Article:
CBD here, CBD there, CBD seems to be everywhere. If youâ€™re feeling overwhelmed or confused about all the CBD-infused coverage lately, youâ€™ve come to the right place.Â
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Cannabidiol or CBD is a non-intoxicating compound with various medical uses. Derived from hemp, CBD is a cousin of the popular marijuana plant.Â CBD can have no more than 0.3% THC (the main active ingredient of cannabis), and medical marijuana oil may contain up to 5%.
Unlike the marijuana moleculeÂ delta-9-tetrahydrocannabinol (or THC), CBD isnâ€™t psychoactive, meaning it doesnâ€™t give users that high.
According to aÂ previous AJC report,Â â€śwhile pot remains illegal in most states, CBD, for the most part, is legal.â€ť Georgia law allows hemp farming and CBD oil sales, but it’s still illegal to addÂ CBD to food and drinks in the state.
Some researchers and users have pointed to CBD as a natural remedy for anxiety, some kinds of pain, pediatric seizures and insomnia. Studies have also shown CBD can help folks struggling with eating disorders and addiction. But overall, the research is very limited.Â
â€śThere really isnâ€™t very much evidence in humans with respect to its effectiveness,â€ť Ziva Cooper, research director at the University of California-Los Angeles Cannabis Research Initiative, toldÂ Quartz. â€śAnd when I say evidence in humans, Iâ€™m really talking about rigorous, double-blind placebo-controlled studies.â€ť
But thereâ€™s also not much research showing that cannabidiolÂ doesnâ€™t work. â€śThere is just a general lack of studiesâ€”period,â€ť Cooper said.
Dr. Nora Volkow, director for the National Institute on Drug Abuse,Â previously told The AJC high doses of CBD can be harmful to the liver. Emory Pain Centerâ€™s Dr. Vinita Singh is wary of theÂ â€śbig grayâ€ť area of CBD research.Â â€śWe donâ€™t have much data on how well it works, at what dose, how frequently to use it, and about the long-term side effects,â€ť she said.
The limited research out there on CBD suggests common side effects of CBD may include diarrhea, fatigue and changes in appetite. Itâ€™s always important to consult with your primary care provider before consuming CBD.
Some research suggests CBD may help anxious cats and dogs relax a bit. According to a study from Cornell University, CBD can even improve pain stemming from arthritis. But in most states, veterinarians are still not allowed to prescribe or recommend a cannabis product due to limited research. Holistic vet Dr. Gary Richter toldÂ Leafly pet parents should alwaysÂ â€śask for a certificate of analysis to show the product contains what it claims on the labelâ€ť when considering CBD products for their animals. â€śCheck the (certificate) to confirm there are no pesticides, fungicides, fungal toxins, etc.â€ťÂ Learn more about CBD and pets at leafly.com.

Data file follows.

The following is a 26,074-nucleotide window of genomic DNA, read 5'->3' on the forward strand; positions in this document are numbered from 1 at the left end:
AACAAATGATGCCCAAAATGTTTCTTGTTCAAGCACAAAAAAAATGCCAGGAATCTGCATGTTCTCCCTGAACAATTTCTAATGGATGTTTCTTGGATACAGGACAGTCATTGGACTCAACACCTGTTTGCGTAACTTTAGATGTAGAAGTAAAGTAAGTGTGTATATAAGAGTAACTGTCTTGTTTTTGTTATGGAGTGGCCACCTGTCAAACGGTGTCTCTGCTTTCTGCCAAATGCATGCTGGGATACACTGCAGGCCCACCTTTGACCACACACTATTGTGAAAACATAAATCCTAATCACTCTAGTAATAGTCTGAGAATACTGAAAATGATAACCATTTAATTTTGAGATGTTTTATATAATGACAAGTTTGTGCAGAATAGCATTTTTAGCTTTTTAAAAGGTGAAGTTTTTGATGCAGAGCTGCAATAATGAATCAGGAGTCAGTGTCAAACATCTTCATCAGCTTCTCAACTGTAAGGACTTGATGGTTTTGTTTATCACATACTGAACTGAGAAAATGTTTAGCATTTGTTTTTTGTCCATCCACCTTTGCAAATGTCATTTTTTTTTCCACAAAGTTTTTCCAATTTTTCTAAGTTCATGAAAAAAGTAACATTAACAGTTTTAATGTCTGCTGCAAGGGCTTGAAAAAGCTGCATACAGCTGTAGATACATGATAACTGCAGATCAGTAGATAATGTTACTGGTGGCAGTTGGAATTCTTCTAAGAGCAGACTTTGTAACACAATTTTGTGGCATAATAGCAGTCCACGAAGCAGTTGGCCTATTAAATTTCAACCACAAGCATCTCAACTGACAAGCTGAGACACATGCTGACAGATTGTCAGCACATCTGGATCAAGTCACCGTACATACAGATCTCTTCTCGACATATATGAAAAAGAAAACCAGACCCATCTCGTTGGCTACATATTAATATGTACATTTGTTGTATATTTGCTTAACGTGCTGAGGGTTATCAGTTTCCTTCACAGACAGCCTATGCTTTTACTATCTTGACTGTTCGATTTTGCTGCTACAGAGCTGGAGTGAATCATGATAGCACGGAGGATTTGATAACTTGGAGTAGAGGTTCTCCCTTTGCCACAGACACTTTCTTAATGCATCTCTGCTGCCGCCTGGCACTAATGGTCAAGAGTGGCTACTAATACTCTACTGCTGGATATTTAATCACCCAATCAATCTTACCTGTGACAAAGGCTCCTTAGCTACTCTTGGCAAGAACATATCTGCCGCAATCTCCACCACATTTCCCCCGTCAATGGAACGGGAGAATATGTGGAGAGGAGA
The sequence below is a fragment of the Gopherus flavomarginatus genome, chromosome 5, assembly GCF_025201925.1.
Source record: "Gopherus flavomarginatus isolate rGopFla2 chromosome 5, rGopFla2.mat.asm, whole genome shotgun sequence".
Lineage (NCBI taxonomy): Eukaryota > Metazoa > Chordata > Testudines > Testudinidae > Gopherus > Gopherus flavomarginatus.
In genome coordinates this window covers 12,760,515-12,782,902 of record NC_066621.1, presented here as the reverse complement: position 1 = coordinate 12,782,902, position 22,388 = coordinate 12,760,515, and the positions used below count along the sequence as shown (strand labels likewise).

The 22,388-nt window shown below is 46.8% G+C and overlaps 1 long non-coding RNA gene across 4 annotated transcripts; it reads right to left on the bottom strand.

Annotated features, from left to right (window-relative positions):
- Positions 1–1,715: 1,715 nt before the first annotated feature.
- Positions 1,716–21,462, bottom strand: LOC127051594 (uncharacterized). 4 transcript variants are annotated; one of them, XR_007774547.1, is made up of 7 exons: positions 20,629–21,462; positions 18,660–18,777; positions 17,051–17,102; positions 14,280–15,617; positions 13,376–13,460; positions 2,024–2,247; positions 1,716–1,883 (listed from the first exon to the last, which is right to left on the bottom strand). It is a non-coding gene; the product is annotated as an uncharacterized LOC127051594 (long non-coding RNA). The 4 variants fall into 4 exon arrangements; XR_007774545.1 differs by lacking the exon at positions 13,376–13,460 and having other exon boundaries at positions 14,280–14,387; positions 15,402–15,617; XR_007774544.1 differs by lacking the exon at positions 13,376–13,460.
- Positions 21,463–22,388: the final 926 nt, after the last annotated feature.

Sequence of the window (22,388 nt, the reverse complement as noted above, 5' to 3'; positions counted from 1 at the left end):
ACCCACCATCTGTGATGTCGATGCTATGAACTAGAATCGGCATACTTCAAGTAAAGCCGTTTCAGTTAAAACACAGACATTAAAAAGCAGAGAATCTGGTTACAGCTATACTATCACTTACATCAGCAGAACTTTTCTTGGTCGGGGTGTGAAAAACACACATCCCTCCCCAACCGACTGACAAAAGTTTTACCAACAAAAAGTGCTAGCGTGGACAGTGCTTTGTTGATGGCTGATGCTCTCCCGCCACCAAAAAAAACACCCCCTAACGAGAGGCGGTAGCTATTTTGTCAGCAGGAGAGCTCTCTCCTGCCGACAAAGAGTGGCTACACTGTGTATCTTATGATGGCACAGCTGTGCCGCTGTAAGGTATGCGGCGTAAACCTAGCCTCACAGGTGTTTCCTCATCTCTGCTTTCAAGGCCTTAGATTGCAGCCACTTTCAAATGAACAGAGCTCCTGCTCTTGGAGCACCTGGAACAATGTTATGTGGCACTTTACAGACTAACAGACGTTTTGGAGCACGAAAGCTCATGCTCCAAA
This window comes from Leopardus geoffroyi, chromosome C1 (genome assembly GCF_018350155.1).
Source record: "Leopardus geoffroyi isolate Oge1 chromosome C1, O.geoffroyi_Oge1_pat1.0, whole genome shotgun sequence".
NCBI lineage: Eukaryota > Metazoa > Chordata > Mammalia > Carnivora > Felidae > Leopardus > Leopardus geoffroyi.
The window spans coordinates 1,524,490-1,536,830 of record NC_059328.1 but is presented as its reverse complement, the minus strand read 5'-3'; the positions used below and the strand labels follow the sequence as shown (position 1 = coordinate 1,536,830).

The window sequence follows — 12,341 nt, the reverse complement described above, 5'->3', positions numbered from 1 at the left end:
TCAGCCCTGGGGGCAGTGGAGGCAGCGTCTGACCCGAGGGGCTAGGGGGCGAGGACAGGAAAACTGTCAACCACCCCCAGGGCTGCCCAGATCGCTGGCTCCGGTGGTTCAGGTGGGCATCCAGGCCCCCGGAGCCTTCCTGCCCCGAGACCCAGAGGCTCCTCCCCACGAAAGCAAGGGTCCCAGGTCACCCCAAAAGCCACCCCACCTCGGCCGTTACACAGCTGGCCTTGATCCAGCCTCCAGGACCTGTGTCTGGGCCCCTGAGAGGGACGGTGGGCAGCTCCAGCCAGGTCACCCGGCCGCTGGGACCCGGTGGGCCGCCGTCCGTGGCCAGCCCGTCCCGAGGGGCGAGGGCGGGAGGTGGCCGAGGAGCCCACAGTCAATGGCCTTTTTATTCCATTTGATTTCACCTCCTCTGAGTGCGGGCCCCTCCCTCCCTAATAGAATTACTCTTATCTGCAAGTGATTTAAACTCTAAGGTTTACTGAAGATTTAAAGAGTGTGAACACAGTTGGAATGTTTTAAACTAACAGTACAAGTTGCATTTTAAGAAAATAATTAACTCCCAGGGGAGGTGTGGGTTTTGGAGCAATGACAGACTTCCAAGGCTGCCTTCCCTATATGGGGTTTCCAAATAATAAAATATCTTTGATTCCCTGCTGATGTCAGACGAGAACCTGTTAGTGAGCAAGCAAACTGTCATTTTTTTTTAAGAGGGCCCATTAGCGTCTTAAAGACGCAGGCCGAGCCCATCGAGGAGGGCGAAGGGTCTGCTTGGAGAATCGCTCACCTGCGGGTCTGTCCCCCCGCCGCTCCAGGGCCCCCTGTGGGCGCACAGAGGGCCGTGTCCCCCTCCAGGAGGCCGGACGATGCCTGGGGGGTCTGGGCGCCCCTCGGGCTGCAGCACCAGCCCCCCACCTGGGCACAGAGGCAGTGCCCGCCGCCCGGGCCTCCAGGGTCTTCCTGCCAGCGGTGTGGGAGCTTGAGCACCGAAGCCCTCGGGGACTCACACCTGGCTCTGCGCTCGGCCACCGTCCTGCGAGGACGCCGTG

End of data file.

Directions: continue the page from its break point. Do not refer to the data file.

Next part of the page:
According toÂ Healthline, CBD is available in a variety of forms, such as oils, creams, pills and edibles. CBD can also be consumed by vaping.Â MarketWatch has reported CBD can be found in some protein powders, makeup, bath salts and jelly beans.
Typically, experts recommend starting with a low dosage, but this can be tricky when you consider vape oil dosing.Â â€śMost research has used doses from 40 milligrams daily to 1,500 milligrams,â€ť according to theÂ Healthline Medical Network. â€śSome people advocate starting with 20 to 40 milligrams daily and increasing to the desired effect. But before treating a medical condition, talk with your doctor about the best approach for your specific condition.â€ť
Itâ€™s possible. Quest Diagnosticsâ€™ Barry Sample toldÂ Consumer Reports the urine test most commonly used for drug tests doesnâ€™t look for CBD; it actually looks for a compound created by the body after THC is metabolized. While CBD products arenâ€™t supposed to contain more than 0.3% THC, some may have more than the label claims. Small amounts of THC from CBD products can also build up over time. Read more about mislabeled products atÂ consumerreports.com.
The U.S. Food and Drug Administration has approved only one CBD-based drug so far. The medication,Â Epidiolex, is used to treat two rare and severe forms of epilepsy, a neurological disorder that leads to unpredictable seizures.Â With the drug, seizures from epilepsy disorders Lennox-Gastaut syndrome and Dravet syndrome can be better controlled and â€śhave a profound impactâ€ť on patientsâ€™ quality of life, according to FDA division of neurology products director Billy Dunn.
Georgetown University Medical Center neurology and biochemistry professor James Giordano advises consumers to avoid mixing CBD and alcohol as both lower inhibitions on their own. Taken together, this can leave some people very sedated.Â â€śThe more you drink, the more CBD youâ€™re taking, you get a potentiated effect that’s greater than the effect of either alone,â€ť he toldÂ Vice. â€śThe level of intoxication is going to be greater: greater loss of control, inhibition, motor coordination, and that becomes problematic.â€ť
Still,Â some research has shown that taking alcohol and a CBD capsule actually lowers blood alcohol levels than drinking alcohol alone. In the end, as Vice puts it, the juryâ€™s still out and experts canâ€™t even come to a consensus.
InÂ a statement last month, former FDA commissioner Scott Gottlieb detailed a need to figure out some kind of framework for marketing cannabis and its derivative products. A public hearing is scheduled for May 31. Gottlieb also recommended forming an internal working group to look into the issue.
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